Episode 665: The Free Food Market
Note: This episode originally ran in 2015.
#665: The Free Food Market
The Free Food Market
When Susannah Morgan was running a food bank in Alaska, she always needed produce. Items like fresh oranges or potatoes. But her food bank didn't get much. Feeding America, a major supplier for food banks, assumed transporting fresh produce would be too expensive. Instead, among other things, Susannah's food bank got pickles. A lot of them. At the same time, Feeding America was flooding Idaho with potatoes.
A new CEO at Feeding America thought there had to be another way, and started holding focus groups with local food banks and economists. It was at one of those meetings that University of Chicago economist Canice Prendergast had an idea: Create a free market for food banks. A little economy built just for them. With its own money and everything.
On today's show: The bold experiment in capitalism that brought together an economist, hundreds of food bank directors from around the country, and, just to spice things up, a socialist.
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STACEY VANEK SMITH (HOST): About 10 years ago, Susannah Morgan was running a food bank in Alaska. And she really needed fresh produce. She always did. One day, the phone rang. It was this big, national charity called Feeding America.
JACOB GOLDSTEIN (HOST): Feeding America is this network of food banks all around the country, including Susannah's. And what they do is they get these big donations of food, and they figure out where they should go. On this call, they said they had a big donation for her. It was not fresh produce; it was a truckload of 5-gallon buckets of pickles.
SUSANNAH MORGAN (FOOD BANK OF ALASKA): You're kidding me. You're offering me pickles (laughter)? And the Feeding America person said, yeah, I know. I know. I know. But you guys have been hanging out there at the top of the list for quite awhile, and this is the first thing we've had that we think will really make it all the way to Alaska.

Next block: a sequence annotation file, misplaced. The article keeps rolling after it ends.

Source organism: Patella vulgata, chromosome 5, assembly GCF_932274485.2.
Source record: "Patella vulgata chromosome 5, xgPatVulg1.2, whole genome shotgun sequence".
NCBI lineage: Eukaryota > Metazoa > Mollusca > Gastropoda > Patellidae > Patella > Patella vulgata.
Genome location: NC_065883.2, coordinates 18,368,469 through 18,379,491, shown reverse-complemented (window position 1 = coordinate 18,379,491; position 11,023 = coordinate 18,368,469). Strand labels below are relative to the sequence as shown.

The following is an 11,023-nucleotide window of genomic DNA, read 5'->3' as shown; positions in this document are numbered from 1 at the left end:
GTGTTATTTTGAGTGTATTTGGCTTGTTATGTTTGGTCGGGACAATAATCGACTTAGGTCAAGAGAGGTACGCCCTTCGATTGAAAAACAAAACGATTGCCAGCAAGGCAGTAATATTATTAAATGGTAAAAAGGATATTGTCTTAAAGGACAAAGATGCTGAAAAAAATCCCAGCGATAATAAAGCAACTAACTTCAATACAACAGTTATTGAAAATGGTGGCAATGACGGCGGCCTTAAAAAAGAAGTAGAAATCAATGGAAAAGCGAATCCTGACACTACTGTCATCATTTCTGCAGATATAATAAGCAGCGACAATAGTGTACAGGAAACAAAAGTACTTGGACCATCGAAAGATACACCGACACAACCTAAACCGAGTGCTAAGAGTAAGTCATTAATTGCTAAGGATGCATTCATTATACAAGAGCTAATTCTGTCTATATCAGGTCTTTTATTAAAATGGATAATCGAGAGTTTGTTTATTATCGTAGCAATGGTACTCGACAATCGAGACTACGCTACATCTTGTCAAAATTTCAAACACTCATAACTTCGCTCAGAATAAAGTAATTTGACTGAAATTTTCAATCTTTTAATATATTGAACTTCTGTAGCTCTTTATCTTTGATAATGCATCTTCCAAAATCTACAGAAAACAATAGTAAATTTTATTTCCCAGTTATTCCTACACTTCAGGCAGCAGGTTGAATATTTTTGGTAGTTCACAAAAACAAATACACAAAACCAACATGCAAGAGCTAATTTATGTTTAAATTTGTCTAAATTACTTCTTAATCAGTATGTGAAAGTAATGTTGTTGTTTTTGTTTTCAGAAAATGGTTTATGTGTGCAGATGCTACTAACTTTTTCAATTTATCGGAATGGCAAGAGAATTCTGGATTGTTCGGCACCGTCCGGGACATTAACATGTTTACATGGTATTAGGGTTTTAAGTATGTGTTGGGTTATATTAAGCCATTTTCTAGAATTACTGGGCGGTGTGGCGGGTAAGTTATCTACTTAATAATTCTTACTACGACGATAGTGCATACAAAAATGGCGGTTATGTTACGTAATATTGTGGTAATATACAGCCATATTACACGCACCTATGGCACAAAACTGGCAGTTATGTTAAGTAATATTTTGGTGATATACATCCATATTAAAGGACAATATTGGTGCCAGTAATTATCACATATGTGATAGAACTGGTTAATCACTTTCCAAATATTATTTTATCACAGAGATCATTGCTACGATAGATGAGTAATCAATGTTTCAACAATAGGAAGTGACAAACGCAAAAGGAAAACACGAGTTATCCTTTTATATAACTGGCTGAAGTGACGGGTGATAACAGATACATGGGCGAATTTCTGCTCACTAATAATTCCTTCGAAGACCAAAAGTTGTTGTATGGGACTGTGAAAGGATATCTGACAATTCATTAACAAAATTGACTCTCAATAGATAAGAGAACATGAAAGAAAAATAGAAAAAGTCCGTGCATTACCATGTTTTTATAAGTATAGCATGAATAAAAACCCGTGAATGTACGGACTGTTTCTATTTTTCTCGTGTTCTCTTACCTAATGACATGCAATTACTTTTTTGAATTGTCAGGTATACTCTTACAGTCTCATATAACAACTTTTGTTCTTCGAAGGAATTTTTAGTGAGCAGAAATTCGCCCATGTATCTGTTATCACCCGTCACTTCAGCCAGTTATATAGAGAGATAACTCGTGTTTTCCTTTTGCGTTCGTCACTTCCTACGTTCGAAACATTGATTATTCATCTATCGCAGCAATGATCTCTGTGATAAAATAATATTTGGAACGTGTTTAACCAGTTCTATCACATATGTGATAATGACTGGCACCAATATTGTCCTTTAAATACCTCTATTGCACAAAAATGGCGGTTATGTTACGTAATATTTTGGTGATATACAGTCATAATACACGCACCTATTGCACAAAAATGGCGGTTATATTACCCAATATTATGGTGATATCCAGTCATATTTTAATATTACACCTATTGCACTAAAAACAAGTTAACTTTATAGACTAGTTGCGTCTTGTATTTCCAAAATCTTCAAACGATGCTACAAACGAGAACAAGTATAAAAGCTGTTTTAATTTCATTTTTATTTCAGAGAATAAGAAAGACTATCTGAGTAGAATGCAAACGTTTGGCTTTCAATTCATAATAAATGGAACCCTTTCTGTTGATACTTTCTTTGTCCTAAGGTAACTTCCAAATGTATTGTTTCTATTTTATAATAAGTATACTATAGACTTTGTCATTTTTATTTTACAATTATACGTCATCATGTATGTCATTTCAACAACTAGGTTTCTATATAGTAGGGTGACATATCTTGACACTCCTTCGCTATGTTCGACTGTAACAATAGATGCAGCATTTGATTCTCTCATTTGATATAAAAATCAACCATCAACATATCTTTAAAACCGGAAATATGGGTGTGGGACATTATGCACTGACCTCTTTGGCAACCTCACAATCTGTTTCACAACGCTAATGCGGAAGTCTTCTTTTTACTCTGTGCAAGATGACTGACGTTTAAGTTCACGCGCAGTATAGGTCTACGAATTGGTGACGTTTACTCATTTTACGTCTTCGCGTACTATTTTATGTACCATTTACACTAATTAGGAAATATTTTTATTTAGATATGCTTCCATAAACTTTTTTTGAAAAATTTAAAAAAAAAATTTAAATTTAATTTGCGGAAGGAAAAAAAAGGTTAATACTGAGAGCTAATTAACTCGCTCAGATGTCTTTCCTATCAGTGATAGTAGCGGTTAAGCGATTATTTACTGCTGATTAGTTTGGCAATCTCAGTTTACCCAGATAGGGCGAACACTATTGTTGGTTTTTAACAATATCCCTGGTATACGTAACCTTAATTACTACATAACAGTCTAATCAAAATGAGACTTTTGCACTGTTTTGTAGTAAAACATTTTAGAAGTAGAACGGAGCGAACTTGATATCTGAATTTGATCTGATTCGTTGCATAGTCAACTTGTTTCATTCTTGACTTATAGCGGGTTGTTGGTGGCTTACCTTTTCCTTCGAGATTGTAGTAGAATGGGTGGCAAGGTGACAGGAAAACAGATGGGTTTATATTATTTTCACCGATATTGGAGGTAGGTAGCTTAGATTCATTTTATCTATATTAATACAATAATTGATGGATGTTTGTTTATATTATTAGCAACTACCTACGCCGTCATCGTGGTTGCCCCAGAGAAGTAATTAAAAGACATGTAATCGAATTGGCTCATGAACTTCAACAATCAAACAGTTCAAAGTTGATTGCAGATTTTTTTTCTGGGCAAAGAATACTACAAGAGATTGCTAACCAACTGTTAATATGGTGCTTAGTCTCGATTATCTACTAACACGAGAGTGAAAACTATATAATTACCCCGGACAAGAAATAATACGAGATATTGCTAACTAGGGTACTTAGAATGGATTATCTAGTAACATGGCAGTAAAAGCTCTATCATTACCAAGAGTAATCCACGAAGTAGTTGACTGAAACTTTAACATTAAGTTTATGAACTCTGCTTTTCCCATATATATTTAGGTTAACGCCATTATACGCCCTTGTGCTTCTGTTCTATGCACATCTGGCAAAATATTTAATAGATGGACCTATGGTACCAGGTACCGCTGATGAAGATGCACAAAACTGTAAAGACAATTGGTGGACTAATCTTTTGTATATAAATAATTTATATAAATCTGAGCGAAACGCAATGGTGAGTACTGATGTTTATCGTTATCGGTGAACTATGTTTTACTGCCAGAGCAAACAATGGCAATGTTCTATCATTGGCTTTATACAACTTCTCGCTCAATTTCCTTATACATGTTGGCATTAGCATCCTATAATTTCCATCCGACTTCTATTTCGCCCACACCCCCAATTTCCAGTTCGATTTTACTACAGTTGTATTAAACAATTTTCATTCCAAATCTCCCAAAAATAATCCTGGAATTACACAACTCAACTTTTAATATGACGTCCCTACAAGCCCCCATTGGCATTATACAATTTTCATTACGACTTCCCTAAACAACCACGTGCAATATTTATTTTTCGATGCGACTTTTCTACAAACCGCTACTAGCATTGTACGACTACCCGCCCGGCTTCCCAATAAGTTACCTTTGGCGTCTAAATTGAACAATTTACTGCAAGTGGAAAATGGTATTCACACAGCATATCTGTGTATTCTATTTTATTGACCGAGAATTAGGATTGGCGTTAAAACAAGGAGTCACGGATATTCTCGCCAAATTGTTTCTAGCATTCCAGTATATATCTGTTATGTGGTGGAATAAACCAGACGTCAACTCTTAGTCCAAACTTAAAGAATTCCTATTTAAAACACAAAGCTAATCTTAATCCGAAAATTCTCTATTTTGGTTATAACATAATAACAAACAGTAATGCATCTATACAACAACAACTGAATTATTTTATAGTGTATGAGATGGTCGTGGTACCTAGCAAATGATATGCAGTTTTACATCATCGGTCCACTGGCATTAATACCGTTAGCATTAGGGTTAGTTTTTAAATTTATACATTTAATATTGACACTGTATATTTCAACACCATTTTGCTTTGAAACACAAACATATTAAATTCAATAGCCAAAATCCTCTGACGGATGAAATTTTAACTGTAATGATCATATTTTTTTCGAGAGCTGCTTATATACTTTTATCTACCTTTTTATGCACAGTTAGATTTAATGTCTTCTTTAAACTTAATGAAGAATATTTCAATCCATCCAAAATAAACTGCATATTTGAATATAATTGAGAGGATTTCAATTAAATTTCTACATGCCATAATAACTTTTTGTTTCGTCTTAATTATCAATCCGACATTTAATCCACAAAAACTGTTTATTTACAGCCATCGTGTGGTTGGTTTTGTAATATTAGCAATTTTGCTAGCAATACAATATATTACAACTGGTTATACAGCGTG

GOLDSTEIN: And what did you do with them?
MORGAN: We strong-armed every soup kitchen we could find into taking pickles (laughter).
GOLDSTEIN: Susannah would ask the people from Feeding America, why aren't we getting more fresh produce?
MORGAN: And so Feeding America would say, well, we didn't offer you that truckload of oranges out of California because we thought the transportation would be too expensive. And I would say, ahh.
GOLDSTEIN: That scream there, that's because Susannah had set up her own transportation system so that if Feeding America had offered her fresh fruits or vegetables, she could get them trucked to Alaska really cheaply. But the people at the Feeding America home office didn't know that.
SMITH: And a lot of food banks had this problem. One food bank director in Idaho, my home state, complained that he got a truckload of potatoes. I mean, come on; it's Idaho. Of course he already had a warehouse full of potatoes that had been donated by local farmers.
GOLDSTEIN: This system had real consequences for hungry people all over the country. It meant that people in Alaska were not getting fresh produce, were not getting, say, potatoes. And at the same time, the food bank in Idaho had too many potatoes and not enough other stuff.
SMITH: Everybody knew this was a problem. But for a long time, they just lived with it. And then, Susannah says...